Has the costs of cybersecurity breaches exploded since the pandemic?
Apart from ensuring business continuity, cybersecurity incidents like data breaches were some of the biggest effects of the pandemic that organizations had to deal with. Remote working may have ensured business continuity for most industries but it still came with many negative outcomes, especially in securing organizations, employees, and their data.
Ransomware is often the cyberthreat responsible for data breaches around the world today. Some of the biggest organizations impacted by ransomware since the pandemic started represent a broad spectrum of industries, including GPS company Garmin, fuel companies like Colonial Pipeline and Saudi Aramco, and global meat supplier JBS. Cybersecurity firm FireEye and IT solutions provider Solar Winds were reportedly the targets of state-sponsored breaches, and similarly faced heavy losses, with the SolarWinds hack considered the biggest hack of all time.
According to a global study by IBM Security together with the Ponemon Institute, security incidents became costlier and harder to contain due to drastic operational shifts during the pandemic, with costs rising 10% compared to the prior year. Breached companies spent nearly US$4.24 million per incident on average, which was the highest ever cost in the 17-year history of the report.
When the outbreak accelerated in the first half of 2020, businesses were forced to quickly adopt new technological approaches, with many companies encouraging or requiring employees to work from home, and 60% of organizations moving further into cloud-based activities during the pandemic. As such, security may have lagged behind these rapid IT changes, hindering organizations’ ability to respond effectively to data breaches.
The annual Cost of a Data Breach Report identified the following trends amongst the organizations studied:
- Remote work impact: Breaches cost over US$1 million more on average, when remote work was indicated as a factor in the event.
- Healthcare breach costs surge: While all industries experienced more breaches, healthcare breaches cost the most by far, at $9.23 million per incident.
- Compromised credentials lead to compromised data: Stolen user credentials, customer personal data (such as name, email, password) are the common information types exposed in data breaches – with 44% of breaches featuring this type of data. Exposures of usernames/passwords also provided attackers with leverage for additional attacks.
- Modern approaches reduce costs: The adoption of artificial intelligence (AI), security analytics, and encryption were the top three mitigating factors shown to reduce the cost of a breach. Organizations that had implemented a hybrid cloud approach had lower data breach costs than those that had a public cloud or private cloud approach.
Mega breaches and the US
Interestingly, the average cost of a mega breach involved compromising between 50 million to 65 million records and cost a whopping US$401 million — nearly 100 times more than the average breach. Large enterprises continue to be a target for cybercriminals despite them spending heavily on cybersecurity, simply because they may have a weakness waiting to be exploited.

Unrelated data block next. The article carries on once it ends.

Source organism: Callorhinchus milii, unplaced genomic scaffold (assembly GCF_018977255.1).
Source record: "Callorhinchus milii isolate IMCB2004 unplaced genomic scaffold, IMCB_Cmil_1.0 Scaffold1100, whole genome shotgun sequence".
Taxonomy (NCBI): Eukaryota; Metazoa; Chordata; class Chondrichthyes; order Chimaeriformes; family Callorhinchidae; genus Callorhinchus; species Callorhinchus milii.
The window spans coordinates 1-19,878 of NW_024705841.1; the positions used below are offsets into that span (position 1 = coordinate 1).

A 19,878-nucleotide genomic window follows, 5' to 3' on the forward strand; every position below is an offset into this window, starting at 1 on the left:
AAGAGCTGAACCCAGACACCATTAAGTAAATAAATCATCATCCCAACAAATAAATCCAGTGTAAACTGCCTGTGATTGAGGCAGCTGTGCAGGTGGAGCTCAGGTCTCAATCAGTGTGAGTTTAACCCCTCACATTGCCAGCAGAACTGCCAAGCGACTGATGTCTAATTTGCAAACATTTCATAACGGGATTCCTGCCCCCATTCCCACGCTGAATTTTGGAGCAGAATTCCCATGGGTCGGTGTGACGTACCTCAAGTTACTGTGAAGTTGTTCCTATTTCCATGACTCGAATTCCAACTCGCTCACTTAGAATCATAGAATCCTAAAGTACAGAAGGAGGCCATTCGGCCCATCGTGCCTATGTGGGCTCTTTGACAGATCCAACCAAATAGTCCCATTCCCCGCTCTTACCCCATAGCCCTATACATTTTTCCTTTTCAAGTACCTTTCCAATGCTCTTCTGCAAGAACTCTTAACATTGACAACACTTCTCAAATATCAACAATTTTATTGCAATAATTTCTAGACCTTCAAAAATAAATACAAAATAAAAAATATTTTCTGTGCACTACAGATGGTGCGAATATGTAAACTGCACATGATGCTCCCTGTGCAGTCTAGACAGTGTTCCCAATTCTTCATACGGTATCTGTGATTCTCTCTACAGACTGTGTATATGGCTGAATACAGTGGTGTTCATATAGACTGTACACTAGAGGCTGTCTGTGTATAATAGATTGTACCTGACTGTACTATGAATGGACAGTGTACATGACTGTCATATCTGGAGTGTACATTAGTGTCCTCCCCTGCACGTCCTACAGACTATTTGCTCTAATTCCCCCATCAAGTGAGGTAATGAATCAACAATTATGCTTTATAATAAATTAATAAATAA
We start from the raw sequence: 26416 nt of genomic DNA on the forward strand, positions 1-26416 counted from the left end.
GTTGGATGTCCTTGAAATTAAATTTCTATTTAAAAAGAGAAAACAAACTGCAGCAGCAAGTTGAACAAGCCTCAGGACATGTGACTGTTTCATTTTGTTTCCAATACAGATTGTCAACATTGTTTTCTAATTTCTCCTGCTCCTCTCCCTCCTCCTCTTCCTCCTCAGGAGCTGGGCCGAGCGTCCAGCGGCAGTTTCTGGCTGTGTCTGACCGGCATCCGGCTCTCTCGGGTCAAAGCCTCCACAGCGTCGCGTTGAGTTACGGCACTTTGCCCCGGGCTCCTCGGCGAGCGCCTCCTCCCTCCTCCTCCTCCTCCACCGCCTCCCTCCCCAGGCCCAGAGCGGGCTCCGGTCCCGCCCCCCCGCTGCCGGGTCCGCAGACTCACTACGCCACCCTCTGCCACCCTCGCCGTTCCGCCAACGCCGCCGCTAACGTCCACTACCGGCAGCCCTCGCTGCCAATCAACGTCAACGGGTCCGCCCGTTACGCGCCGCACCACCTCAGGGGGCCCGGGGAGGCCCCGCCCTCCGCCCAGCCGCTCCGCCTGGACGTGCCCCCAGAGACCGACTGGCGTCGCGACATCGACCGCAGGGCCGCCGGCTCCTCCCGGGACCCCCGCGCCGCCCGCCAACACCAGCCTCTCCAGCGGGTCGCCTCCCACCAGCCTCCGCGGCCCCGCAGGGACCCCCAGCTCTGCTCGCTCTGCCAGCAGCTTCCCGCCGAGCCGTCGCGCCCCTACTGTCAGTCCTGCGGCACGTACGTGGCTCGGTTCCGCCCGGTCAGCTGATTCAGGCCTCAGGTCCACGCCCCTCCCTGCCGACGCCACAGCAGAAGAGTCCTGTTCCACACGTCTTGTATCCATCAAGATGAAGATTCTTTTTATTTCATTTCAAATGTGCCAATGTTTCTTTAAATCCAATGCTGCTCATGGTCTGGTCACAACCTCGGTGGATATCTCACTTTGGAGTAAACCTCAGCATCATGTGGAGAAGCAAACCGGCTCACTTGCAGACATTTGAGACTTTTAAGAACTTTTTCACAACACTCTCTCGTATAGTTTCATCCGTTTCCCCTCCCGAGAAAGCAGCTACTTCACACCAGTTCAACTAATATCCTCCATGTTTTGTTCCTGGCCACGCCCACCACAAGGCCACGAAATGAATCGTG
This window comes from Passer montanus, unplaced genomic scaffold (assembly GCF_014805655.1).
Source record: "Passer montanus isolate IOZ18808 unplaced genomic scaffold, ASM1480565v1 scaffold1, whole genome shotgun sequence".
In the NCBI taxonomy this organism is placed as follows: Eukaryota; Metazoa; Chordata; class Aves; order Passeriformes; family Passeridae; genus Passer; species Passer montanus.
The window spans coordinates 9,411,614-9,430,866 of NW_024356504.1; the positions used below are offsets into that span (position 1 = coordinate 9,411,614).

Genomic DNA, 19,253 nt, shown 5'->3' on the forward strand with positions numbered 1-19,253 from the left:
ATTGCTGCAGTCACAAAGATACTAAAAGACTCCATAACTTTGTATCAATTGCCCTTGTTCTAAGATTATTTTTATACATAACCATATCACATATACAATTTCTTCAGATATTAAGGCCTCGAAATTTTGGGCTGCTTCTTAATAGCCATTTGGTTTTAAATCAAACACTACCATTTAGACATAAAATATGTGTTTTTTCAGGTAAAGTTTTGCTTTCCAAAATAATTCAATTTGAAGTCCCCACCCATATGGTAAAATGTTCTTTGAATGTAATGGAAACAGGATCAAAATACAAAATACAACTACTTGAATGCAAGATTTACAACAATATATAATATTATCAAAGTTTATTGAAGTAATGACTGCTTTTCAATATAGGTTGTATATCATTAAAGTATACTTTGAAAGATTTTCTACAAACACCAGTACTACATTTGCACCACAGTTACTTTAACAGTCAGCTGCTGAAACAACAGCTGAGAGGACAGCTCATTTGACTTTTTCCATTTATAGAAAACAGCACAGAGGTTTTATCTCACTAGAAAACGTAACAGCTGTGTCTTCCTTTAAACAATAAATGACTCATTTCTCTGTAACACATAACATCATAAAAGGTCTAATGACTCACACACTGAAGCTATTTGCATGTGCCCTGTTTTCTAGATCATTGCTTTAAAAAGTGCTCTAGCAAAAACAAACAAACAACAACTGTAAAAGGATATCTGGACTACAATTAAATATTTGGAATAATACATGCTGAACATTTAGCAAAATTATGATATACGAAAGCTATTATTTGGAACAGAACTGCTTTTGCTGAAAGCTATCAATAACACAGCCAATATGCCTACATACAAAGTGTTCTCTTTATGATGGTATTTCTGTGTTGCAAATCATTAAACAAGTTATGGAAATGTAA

The US predictably experienced the most expensive data breaches per incident, followed by the Middle East and Canada. Cyber espionage and state-sponsored attacks are probably the main reasons why these regions continue to be heavily targeted. The US has already begun working with its counterparts and other powers like Russia to deal with state-sponsored attacks and cyber espionage.
Breaches are also getting harder to detect, with average detection time and containment taking 287 days on average. While the healthcare industry was the most expensive, the financial sector, pharmaceuticals as well as retail, media, and the public sector all faced costly data breaches.
For Chris McCurdy, Vice President and General Manager at IBM Security, higher data breach costs are yet another added expense for businesses in the wake of rapid technology shifts during the pandemic. “While data breach costs reached a record high over the past year, the report also showed positive signs about the impact of modern security tactics, such as AI, automation, and the adoption of a zero-trust approach – which may pay off in reducing the cost of these incidents further down the line.”
Reducing breaches with zero trust
A zero-trust security approach allows companies to avoid potential data breaches. The zero-trust approach operates on the assumption that user identities or the network itself may already be compromised and instead relies on AI and analytics to continuously validate connections between users, data, and resources.
Such security implementations have seen organizations experience lesser compromises, but also be able to have added visibility over their remote workers and data access. At the same time, the use of AI in cybersecurity has further seen reduced breaches thanks to threat intelligence, automated IoT, and network security enabling better protection.
For some organizations, having security and incident teams dealing with security issues as well as outsourcing their cybersecurity to managed service providers have enabled them to have better control over their security to reduce possibility of breaches.
2 July 2022